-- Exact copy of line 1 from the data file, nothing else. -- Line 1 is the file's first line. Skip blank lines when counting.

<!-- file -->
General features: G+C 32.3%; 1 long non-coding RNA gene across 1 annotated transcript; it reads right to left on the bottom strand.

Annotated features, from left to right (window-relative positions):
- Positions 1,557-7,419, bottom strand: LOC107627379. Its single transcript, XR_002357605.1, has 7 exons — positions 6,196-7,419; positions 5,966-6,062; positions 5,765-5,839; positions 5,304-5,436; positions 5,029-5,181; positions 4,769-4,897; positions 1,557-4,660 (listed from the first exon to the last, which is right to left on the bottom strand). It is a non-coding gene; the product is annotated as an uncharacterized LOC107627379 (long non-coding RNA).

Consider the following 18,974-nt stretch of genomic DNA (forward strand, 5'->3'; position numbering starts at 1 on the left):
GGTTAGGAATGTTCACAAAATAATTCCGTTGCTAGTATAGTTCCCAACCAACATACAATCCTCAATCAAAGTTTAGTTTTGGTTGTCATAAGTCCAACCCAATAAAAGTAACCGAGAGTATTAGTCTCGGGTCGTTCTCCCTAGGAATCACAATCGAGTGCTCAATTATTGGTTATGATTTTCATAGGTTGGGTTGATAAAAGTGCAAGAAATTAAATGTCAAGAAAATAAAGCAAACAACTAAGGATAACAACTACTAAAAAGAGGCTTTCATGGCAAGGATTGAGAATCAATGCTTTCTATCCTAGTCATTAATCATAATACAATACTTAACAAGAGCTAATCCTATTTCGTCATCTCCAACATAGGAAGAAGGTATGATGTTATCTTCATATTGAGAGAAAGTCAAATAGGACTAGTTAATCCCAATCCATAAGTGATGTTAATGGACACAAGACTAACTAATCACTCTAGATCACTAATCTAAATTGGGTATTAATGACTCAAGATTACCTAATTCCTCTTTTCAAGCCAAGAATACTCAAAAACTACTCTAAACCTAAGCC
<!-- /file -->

General features: G+C 32.3%; 1 long non-coding RNA gene across 1 annotated transcript; it reads right to left on the bottom strand.